Progress on hate crime reviewed by CJI

CJI has published its review of how hate crime is managed in Northern Ireland.  The review picks up where the original inspection report left off three years ago and reports on the progress made to implement recommendations made in 2007.  View review. View press release.

“This review found that 12 of the 19 recommendations made by the Inspectorate in its initial report had been fully achieved.  We welcome the work that has been undertaken across the criminal justice system to fully complete these recommendations, and commend the Police Service of Northern Ireland (PSNI) for achieving the five Inspection recommendations it had specific responsibility for,” said Brendan McGuigan, Deputy Chief Inspector of Criminal Justice in Northern Ireland.
“During this inspection review we found some excellent examples of criminal justice agencies, government departments, public bodies and other groups working together to improve the management of hate crime,” said Mr McGuigan.
The Deputy Chief Inspector said Inspectors were however disappointed to find that in other areas, progress had been slow and a number of key recommendations had not been achieved.  And he indicated it was concerning that a common definition of what a hate crime is has only recently agreed by the criminal justice system and a hate crime strategy has yet to be developed.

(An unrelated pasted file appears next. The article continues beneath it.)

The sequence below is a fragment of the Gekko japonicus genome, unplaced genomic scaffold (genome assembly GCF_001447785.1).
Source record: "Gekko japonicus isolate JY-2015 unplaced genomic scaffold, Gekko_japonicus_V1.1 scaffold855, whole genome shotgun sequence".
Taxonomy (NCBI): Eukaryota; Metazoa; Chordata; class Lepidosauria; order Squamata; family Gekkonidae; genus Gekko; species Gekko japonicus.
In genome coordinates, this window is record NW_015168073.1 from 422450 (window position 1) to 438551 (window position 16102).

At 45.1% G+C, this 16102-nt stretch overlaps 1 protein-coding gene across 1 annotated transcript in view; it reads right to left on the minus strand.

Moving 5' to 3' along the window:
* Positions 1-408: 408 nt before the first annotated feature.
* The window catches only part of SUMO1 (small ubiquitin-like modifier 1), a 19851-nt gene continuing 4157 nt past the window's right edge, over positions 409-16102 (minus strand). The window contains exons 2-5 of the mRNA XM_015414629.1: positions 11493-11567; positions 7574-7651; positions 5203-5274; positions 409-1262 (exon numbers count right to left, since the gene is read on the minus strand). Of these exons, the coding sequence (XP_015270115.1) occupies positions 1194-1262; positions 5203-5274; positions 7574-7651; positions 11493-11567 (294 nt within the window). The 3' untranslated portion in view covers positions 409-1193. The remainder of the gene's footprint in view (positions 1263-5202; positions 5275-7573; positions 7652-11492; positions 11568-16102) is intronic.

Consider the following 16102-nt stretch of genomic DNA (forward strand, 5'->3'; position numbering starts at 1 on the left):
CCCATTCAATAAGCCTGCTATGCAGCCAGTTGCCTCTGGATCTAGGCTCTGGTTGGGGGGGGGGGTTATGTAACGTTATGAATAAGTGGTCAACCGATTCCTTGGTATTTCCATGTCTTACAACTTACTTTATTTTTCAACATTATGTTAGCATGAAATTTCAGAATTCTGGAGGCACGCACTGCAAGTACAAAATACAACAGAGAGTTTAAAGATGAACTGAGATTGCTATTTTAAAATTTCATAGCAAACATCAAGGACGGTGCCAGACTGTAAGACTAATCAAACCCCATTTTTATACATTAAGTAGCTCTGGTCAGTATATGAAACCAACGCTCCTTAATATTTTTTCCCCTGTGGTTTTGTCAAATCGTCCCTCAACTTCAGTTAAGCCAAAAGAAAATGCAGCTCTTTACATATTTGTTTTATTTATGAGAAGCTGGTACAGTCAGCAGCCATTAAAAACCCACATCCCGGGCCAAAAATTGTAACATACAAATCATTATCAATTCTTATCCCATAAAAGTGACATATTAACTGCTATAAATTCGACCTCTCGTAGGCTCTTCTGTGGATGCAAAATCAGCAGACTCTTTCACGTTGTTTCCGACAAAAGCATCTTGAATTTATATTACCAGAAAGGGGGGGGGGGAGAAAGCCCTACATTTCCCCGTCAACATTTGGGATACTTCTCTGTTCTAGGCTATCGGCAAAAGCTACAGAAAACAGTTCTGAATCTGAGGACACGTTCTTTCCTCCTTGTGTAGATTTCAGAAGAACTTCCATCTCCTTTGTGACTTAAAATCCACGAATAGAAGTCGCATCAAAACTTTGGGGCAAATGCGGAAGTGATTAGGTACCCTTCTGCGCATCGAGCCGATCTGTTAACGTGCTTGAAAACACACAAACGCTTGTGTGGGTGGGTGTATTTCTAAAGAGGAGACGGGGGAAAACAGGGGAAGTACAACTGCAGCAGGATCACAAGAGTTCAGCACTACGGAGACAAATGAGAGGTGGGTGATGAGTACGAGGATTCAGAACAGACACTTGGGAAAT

“This absence of strategic focus is worrying and has the potential to undermine the progress that has been made in the last three years to reach out to minority groups and victims of hate crime. The importance to hate crime issue cannot be under-estimated and while recorded hate crimes may represent less than two per cent of all recorded crime in Northern Ireland, Inspectors believe hate incidents will continue to provoke public outrange.
“It is therefore vital the criminal justice system reacts to such incidents in a pro-active and timely manner,” said the Deputy Chief Inspector.